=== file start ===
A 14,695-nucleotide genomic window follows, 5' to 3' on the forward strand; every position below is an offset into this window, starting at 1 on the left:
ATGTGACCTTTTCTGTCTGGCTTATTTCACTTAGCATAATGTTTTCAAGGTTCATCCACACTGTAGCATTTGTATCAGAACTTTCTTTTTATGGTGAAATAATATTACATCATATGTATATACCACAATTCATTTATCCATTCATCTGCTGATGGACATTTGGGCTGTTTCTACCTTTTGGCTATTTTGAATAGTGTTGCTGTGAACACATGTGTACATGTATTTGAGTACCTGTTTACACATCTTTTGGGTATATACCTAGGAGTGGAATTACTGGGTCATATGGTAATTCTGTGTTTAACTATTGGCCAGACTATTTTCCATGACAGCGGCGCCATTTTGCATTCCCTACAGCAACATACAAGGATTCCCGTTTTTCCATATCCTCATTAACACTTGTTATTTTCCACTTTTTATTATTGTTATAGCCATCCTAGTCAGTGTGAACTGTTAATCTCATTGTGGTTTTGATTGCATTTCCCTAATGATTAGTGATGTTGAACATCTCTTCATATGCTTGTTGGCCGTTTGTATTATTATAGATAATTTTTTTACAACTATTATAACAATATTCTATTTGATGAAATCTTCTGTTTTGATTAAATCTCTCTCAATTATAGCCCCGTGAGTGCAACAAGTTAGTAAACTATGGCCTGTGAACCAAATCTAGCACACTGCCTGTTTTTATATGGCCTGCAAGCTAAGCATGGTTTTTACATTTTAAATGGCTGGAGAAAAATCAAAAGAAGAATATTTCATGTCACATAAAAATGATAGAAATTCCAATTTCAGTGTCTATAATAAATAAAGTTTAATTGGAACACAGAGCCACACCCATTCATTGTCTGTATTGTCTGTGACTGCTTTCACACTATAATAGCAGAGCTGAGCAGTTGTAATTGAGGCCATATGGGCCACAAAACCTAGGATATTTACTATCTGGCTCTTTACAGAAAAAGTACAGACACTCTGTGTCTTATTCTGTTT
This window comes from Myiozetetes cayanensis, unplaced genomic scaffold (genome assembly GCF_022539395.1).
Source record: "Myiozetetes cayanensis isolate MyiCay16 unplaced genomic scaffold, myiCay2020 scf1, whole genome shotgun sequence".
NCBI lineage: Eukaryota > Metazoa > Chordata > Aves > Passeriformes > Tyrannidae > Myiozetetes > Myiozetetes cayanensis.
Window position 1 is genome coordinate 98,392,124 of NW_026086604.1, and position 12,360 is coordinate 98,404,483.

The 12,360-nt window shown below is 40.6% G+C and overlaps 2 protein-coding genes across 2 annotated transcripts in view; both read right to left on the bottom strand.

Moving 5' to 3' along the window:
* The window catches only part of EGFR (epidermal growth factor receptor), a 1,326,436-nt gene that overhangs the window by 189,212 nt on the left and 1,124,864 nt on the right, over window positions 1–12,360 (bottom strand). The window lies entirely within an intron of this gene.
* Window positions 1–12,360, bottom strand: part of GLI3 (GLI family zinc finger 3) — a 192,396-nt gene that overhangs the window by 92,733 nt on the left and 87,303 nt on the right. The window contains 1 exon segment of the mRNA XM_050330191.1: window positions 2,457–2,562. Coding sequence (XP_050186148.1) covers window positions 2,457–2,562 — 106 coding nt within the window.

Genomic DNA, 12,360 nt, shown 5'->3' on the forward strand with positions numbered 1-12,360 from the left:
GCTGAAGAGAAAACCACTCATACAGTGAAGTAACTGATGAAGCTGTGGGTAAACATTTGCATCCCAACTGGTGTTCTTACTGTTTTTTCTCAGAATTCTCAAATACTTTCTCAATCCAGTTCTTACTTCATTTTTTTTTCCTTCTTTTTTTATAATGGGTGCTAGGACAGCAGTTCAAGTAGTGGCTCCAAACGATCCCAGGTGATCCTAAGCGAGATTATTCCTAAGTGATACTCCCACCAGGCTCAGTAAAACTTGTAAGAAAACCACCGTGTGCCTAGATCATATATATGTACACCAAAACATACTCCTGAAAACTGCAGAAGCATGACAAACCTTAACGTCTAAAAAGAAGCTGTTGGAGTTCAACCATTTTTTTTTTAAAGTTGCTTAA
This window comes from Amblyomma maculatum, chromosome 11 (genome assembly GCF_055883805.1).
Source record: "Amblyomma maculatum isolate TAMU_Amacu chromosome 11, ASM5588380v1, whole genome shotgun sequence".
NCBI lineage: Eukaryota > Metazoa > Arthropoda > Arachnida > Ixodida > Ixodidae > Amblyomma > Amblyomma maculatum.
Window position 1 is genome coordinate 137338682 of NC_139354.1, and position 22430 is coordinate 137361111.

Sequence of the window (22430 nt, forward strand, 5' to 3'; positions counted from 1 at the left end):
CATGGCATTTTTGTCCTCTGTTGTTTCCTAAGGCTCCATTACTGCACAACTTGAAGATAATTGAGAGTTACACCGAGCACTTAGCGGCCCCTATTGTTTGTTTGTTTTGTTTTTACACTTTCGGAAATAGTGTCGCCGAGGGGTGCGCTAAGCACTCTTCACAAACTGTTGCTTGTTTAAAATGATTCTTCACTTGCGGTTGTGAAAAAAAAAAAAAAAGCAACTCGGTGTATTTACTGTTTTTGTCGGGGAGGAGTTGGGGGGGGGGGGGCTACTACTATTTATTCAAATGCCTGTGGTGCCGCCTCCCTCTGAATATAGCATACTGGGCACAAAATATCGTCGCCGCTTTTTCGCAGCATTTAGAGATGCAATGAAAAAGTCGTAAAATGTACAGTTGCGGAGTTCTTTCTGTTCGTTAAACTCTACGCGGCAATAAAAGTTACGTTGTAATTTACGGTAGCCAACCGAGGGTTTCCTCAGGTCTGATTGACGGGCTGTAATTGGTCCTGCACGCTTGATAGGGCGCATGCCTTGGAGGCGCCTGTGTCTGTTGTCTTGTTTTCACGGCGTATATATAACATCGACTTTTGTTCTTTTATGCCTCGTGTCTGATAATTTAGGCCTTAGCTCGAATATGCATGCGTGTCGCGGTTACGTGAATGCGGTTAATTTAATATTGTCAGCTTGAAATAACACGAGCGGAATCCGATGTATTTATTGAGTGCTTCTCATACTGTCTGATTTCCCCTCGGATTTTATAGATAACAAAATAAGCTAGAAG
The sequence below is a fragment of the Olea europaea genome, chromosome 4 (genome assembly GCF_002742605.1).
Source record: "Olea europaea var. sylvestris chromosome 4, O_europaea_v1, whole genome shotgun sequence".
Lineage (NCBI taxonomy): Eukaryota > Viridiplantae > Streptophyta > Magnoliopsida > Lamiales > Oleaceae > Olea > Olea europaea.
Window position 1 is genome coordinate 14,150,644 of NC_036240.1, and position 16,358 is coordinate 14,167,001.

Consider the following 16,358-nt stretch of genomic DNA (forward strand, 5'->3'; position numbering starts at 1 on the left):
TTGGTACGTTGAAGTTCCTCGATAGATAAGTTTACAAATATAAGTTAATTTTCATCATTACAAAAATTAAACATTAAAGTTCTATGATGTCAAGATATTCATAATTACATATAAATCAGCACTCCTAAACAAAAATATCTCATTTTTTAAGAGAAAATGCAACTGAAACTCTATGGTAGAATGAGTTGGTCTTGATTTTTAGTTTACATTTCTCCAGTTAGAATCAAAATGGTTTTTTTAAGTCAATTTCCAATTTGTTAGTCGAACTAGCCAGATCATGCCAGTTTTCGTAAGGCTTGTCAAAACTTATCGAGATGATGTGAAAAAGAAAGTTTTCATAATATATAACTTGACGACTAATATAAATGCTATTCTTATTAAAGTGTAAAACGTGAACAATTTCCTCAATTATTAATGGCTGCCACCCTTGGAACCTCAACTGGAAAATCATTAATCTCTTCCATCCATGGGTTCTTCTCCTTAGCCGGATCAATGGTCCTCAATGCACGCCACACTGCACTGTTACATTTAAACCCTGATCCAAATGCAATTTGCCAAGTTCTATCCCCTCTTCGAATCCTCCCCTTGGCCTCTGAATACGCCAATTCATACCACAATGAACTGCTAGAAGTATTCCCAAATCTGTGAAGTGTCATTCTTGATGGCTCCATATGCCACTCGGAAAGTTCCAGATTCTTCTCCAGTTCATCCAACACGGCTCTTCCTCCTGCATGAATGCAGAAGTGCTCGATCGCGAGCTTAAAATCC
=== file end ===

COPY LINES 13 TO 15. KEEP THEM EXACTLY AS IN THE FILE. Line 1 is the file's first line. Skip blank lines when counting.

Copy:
This window comes from Amblyomma maculatum, chromosome 11 (genome assembly GCF_055883805.1).
Source record: "Amblyomma maculatum isolate TAMU_Amacu chromosome 11, ASM5588380v1, whole genome shotgun sequence".
NCBI lineage: Eukaryota > Metazoa > Arthropoda > Arachnida > Ixodida > Ixodidae > Amblyomma > Amblyomma maculatum.